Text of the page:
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US Changes Work Permit Duration For Nigerians, Others Migrants




The US president Joe Biden's government announces changes to work permit for non-citizens

The US Citizenship and Immigration Services (USCIS) has updated its policy on Employment Authorisation Documents (EADs), increasing the automatic extension period from a modest 180 days to an impressive 540 days.

This transformative initiative, heralded by President Joe Biden’s administration, aims to iron out the kinks in the access to work permits, ensuring a smoother path for eligible individuals awaiting the adjudication of their renewal applications.

As the globe pivots towards inclusivity and economic resilience, this move by the USCIS is poised to mitigate employment disruptions for non-citizens, ensuring that those authorized to work do not face unnecessary hurdles in their quest to contribute to the US economy.

Ur M. Jaddou, the Director of USCIS, underscored the significance of this step, noting that the extended period will not only prevent gaps in employment authorization but also bolster the agency’s quest for sustainable solutions and enrich the discourse with public input.


This policy enhancement aligns with the USCIS’s ongoing efforts to expedite the processing times for EADs, particularly for green card applicants. Since 2021, the agency has made strides in processing a larger volume of EAD applications and fostering engagement with communities to enhance support and accessibility for applicants.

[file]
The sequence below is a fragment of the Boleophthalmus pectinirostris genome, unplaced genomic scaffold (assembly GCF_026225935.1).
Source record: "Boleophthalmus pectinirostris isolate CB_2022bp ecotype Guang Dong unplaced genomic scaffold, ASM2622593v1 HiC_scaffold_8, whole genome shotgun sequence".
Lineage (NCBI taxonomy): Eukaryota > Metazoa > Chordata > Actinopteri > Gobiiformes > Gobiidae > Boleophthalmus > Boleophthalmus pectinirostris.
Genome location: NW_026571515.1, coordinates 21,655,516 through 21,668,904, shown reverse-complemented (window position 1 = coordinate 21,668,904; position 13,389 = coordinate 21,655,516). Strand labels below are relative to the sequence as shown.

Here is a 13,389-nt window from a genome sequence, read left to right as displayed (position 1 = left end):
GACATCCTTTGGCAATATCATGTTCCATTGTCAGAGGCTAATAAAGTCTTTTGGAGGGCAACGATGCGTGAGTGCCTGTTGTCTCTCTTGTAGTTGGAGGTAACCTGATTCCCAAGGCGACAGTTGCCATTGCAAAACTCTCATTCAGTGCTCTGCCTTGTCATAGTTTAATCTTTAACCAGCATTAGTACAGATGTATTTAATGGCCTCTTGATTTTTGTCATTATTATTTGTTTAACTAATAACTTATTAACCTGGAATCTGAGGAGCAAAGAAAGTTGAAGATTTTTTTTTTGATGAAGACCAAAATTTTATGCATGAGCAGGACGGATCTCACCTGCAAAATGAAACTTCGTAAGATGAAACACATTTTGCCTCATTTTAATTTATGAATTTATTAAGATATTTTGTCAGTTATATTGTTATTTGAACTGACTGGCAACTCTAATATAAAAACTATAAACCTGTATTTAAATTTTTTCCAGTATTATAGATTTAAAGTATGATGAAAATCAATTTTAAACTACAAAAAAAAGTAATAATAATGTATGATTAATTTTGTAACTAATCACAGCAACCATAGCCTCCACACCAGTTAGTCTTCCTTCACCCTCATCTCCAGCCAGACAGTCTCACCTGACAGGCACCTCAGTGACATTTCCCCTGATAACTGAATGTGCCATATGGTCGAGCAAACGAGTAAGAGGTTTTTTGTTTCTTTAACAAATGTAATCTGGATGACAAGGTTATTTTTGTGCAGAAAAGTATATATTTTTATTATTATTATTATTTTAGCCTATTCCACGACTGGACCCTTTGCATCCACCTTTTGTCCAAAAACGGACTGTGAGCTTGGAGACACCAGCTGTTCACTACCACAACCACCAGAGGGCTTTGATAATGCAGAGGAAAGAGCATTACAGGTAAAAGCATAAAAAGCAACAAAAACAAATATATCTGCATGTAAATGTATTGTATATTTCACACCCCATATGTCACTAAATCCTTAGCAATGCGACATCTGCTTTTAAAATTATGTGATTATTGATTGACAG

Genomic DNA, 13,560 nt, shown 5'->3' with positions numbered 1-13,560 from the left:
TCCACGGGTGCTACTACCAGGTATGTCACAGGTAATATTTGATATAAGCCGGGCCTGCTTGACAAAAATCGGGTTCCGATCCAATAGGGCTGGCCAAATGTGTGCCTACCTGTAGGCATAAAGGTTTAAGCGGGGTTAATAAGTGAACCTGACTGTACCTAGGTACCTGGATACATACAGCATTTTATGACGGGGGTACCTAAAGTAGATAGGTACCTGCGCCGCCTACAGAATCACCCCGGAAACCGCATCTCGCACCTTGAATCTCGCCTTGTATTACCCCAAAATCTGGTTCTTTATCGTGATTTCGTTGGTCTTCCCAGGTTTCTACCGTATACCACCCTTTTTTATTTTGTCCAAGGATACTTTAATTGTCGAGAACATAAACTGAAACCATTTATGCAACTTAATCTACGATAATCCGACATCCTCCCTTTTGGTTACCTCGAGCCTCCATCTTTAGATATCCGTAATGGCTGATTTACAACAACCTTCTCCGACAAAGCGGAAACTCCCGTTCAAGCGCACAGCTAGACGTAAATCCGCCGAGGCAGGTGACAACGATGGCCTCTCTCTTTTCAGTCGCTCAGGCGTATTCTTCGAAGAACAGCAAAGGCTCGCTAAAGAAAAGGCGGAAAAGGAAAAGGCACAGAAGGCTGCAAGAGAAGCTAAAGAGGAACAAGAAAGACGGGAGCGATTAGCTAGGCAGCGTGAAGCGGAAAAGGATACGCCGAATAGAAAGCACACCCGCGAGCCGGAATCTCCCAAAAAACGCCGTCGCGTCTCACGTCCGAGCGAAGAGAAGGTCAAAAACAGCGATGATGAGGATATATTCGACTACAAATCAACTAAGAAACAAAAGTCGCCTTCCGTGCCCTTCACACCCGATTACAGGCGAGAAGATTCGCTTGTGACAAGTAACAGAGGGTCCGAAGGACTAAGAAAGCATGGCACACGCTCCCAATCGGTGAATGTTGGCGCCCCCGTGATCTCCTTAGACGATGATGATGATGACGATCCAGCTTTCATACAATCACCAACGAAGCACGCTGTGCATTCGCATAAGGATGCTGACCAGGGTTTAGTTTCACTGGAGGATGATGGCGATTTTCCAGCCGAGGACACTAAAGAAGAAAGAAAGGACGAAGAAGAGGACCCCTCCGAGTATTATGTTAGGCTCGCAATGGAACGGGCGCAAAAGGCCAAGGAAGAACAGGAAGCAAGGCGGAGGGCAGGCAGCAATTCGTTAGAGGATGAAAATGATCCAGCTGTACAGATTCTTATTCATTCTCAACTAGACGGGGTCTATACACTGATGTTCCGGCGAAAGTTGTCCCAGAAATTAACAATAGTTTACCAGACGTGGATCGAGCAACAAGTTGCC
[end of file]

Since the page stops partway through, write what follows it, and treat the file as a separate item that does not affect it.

The measure applies to eligible applicants who filed their EAD renewal applications timely or subsequent to October 7, 2023, and whose applications were still under review as of the Federal Register’s publication date.

The scheme is anticipated to safeguard the employment authorization of about 800,000 EAD renewal applicants, encompassing asylum seekers, Temporary Protected Status recipients, and green card applicants. This initiative is crucial for the nearly 600,000 to 800,000 employers who rely on these workers, ensuring the continuity of their operations without interruption.


In parallel, as the US strides forward in this regard, Canada has announced an uptick in the application fee for permanent residency, marking a 12% increase effective April 30, 2024. This adjustment reflects the nation’s adherence to regulations tied to the Consumer Price Index, albeit with a gesture of goodwill as the fee for dependent children accompanying adult applicants for permanent residence is waived.

Amid these developments, Japan has also cast its net wide, revealing plans to invite approximately 820,000 foreign workers in the transportation and logistics sectors over the next five years to address a critical labor shortfall, marking a significant increase from prior targets.

This cohesive approach by multiple nations underlines a global recognition of the vital role that foreign workers play in sustaining and enriching economies, setting a precedent for others to follow. As the US embarks on this ambitious journey, it not only fortifies its economic fabric but also reinforces its commitment to fostering an environment of opportunity and inclusivity for all.


Olawale Adeniyi Journalist | Content Writer | Proofreader and Editor.

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